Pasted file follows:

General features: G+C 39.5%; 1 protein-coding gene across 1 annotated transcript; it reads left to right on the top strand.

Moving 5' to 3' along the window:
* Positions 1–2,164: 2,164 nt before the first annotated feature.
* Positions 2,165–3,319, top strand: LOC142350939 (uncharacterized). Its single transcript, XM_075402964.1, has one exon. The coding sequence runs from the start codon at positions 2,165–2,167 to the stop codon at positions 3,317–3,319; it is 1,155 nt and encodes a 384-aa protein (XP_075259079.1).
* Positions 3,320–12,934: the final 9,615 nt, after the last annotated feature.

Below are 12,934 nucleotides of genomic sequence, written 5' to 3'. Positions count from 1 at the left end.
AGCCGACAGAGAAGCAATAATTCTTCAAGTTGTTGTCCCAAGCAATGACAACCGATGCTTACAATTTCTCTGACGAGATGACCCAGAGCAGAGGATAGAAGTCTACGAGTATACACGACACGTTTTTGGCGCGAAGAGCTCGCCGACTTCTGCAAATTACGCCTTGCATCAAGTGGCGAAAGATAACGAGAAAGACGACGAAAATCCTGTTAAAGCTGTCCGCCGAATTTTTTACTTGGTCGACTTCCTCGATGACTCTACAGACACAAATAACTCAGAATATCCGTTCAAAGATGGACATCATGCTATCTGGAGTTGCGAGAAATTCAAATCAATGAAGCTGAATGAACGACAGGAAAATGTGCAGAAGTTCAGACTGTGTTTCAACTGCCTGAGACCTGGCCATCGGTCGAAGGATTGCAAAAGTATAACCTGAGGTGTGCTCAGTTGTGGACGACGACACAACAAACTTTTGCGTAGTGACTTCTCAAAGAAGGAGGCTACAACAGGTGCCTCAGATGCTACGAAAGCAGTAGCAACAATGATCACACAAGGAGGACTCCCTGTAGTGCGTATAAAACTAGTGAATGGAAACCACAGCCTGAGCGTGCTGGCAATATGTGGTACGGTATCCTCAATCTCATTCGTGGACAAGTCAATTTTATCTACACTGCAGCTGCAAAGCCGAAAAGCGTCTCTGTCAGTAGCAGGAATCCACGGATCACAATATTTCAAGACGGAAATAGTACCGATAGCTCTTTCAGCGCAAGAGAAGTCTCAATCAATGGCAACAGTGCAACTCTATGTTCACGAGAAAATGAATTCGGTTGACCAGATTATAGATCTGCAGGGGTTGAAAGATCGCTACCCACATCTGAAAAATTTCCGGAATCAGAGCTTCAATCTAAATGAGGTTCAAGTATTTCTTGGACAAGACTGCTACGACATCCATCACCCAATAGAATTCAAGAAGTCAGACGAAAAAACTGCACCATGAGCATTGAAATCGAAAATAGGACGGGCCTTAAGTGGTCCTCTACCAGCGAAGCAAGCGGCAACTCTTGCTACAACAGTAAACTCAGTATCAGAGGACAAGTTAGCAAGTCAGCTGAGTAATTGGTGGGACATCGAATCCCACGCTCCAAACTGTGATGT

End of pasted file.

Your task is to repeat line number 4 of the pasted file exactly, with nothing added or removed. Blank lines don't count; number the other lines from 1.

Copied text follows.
* Positions 2,165–3,319, top strand: LOC142350939 (uncharacterized). Its single transcript, XM_075402964.1, has one exon. The coding sequence runs from the start codon at positions 2,165–2,167 to the stop codon at positions 3,317–3,319; it is 1,155 nt and encodes a 384-aa protein (XP_075259079.1).